Shut up already!

Shut up already!

Kamilia Khairul Anuar on what not to do in Quiet Study Spaces

Quiet study spaces in UCL are common. They are embodied by the reading rooms of the libraries and other study spaces around campus, like Foster Court. Given the infamous bed syndrome (where working in one’s own bedroom tends to result in one falling asleep instead) that comes with attempting to work at home, it’s no surprise that these are popular destinations for students to work and kill time productively in between the end of a 9am lecture and the start of a 5pm tutorial.

But do students know how to use, and preserve, a Quiet Study Space? A year’s experience in UCL for me hints at the answer being a resounding ‘no’. Here is a list of the biggest crimes UCL students commit in the study spaces:


Evidently, the fact that UCL is one of the world’s best universities doesn’t preclude students disregarding the words “This is a quiet study area” and using the study area to chat and catch up, exactly the way they might do in a cafe.

Severity of these crimes vary. While in Foster Court, I’ve seen groups of students blissfully chatting away over packed lunches while others around them attempt to do their reading. Of near-equal annoyance, perhaps, is the frequent occurrence of attempted quiet conversations in the Donaldson Reading Room.

Either way you slice it, talking – of any volume – is disruptive to the atmosphere of a quiet study area. It is baffling that, despite the multitude of spaces for discussion that exist both inside and outside campus, students would still use the quiet study areas for everything but quiet study.


As a frequent library visitor, I can somewhat sympathise, particularly if you’re past your first year and are by now probably living a tube or bus ride away from campus, and you have to stick around the library for long hours to make your trip worth it. Inevitably you’re going to get hungry in the middle of reading all that European Union law or solving equations.

But of course, the necessity of nutrition should ideally be subordinate to the all-important rule that a quiet study area is meant to be quiet. And when seized by the urge to eat, students have tarnished this all-important rule in the most outrageous ways, from chomping on raw carrots to munching on roasted almonds, right next to increasingly irritable fellow students attempting to drown out the noise with music whilst trying to push through their reading.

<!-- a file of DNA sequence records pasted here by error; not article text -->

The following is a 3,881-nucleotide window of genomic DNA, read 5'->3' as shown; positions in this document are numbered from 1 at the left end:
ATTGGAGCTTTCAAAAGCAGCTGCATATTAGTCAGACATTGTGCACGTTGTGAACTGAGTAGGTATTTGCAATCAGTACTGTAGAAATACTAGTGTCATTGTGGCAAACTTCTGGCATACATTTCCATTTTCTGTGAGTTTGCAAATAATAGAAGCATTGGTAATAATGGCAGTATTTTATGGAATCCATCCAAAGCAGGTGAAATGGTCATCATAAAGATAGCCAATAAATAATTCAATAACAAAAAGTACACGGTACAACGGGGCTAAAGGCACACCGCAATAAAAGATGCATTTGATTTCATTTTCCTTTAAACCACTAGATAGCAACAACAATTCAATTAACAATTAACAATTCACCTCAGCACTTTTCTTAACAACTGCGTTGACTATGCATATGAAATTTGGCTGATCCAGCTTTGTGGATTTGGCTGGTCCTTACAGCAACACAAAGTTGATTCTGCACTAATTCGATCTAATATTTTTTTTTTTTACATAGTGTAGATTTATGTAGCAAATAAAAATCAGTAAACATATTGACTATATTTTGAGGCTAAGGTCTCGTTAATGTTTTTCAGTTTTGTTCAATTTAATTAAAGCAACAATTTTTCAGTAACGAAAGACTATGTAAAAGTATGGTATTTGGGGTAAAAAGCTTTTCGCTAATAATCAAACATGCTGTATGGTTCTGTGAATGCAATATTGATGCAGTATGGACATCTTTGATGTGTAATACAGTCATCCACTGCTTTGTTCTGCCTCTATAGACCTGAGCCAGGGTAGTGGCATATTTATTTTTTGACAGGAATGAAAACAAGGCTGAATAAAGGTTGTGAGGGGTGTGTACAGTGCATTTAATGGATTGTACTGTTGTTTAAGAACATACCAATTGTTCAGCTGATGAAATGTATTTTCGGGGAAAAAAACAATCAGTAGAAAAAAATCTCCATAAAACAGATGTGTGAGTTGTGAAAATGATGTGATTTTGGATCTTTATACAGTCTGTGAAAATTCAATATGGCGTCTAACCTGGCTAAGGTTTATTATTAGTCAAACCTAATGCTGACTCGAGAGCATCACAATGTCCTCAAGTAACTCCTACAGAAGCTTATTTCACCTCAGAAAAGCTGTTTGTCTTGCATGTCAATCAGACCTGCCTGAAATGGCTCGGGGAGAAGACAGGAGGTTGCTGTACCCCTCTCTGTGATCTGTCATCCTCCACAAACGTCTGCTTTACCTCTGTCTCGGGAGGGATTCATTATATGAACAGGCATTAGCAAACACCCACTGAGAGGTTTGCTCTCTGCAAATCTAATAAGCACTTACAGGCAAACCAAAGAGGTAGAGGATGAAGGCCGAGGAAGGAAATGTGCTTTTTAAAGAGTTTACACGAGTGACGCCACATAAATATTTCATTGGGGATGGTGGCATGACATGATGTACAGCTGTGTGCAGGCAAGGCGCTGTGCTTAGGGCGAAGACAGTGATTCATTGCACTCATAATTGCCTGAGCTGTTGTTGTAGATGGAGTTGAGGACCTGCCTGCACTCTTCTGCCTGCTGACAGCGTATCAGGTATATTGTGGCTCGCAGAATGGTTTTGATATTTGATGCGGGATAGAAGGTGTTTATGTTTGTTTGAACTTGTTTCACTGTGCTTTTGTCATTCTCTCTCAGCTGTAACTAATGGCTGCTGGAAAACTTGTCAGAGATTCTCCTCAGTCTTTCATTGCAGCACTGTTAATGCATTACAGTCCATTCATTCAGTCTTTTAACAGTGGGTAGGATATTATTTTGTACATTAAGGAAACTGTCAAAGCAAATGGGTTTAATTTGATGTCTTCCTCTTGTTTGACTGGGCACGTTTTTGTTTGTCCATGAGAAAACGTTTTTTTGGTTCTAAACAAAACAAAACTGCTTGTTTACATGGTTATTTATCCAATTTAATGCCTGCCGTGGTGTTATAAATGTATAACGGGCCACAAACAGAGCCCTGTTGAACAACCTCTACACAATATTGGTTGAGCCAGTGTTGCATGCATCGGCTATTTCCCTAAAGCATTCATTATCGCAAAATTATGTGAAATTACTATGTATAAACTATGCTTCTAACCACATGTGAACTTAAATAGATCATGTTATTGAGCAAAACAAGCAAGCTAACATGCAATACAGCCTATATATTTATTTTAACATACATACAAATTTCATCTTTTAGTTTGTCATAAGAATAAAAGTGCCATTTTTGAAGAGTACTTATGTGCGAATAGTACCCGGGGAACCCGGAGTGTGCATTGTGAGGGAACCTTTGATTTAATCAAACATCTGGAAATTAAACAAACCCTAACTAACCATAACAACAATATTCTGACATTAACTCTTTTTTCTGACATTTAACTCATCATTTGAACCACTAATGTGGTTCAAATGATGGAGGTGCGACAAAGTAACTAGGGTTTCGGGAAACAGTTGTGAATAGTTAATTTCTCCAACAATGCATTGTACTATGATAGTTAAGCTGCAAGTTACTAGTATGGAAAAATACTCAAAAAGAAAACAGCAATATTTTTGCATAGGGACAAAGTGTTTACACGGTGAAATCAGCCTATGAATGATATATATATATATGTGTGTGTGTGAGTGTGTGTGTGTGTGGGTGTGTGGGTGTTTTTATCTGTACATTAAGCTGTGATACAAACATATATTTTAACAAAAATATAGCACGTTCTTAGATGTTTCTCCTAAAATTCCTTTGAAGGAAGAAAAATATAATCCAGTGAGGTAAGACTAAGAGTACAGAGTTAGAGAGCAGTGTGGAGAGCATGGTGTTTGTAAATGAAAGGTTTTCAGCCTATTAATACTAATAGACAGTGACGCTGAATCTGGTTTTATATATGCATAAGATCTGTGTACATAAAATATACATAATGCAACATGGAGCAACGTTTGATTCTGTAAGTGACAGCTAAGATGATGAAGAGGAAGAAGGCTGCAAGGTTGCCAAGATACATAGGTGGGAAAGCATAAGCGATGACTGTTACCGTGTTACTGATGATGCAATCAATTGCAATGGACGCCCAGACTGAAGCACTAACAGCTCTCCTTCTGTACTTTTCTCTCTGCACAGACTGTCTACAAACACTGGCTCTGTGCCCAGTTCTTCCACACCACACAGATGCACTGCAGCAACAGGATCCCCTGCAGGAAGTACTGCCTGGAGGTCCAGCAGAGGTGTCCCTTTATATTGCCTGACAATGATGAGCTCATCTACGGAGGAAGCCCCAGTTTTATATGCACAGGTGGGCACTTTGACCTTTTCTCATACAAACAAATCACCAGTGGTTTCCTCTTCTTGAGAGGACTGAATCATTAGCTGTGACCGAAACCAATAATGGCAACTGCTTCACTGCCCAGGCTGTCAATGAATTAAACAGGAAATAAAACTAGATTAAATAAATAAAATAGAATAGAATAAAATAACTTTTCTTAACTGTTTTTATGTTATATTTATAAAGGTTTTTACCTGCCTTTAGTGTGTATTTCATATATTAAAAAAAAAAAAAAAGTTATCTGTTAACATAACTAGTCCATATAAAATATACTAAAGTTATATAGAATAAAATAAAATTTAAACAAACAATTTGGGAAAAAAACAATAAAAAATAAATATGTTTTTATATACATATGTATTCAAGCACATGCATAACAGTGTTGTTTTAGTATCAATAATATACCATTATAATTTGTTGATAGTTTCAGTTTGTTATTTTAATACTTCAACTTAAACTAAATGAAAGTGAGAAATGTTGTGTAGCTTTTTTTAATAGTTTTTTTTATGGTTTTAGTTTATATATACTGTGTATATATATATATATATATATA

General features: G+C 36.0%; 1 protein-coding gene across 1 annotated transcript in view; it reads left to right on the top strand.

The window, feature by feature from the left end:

If you need to eat, you’re going to eat. But it doesn’t take much effort to bring your food outside the reading room for a moment and have your snack away from the conspicuous glares of annoyed students.

Putting phones on ‘vibrate’

Say it with me: vibrate is not the same as silent.

And if you absolutely must have your phone on vibrate in case you’re anticipating an important phone call or having a crucial text conversation, for the love of God, leave it in your pocket. Do not put it on the table, where everyone within a five-meter radius around you can hear and feel the earthquake-like vibrations.


Fidgeting is excusable if you’ve just sat down and you need to get out all your things and make yourself comfortable. Fidgeting becomes more of an issue when you continue to do it constantly…far past the twenty-minute mark. It may not be obvious, but it is distracting to notice the person sitting next to you tapping their pen on the table or shifting their books around for the thirtieth time when you’re trying to read something.

Watching videos

Obviously, watching videos in the library is never by itself a crime. It’s how you watch videos. Are you the type who can’t resist the urge to burst into noisy giggles when watching a funny YouTube video? Do you feel the need to gasp at shocking plot twists when catching up on your Korean dramas? Then don’t watch anything in the quiet study spaces.

The quiet study areas around UCL are meant to be the most conducive study spaces for students. In the myriad of other places you could use to eat noisy snacks, talk loudly and watch videos with exaggerated reactions, there really is no good reason for moving any of these disruptive activities to the quiet study areas – because really, you’re not the only one using those rooms, and some of us might actually need them for – I don’t know – quiet studying.

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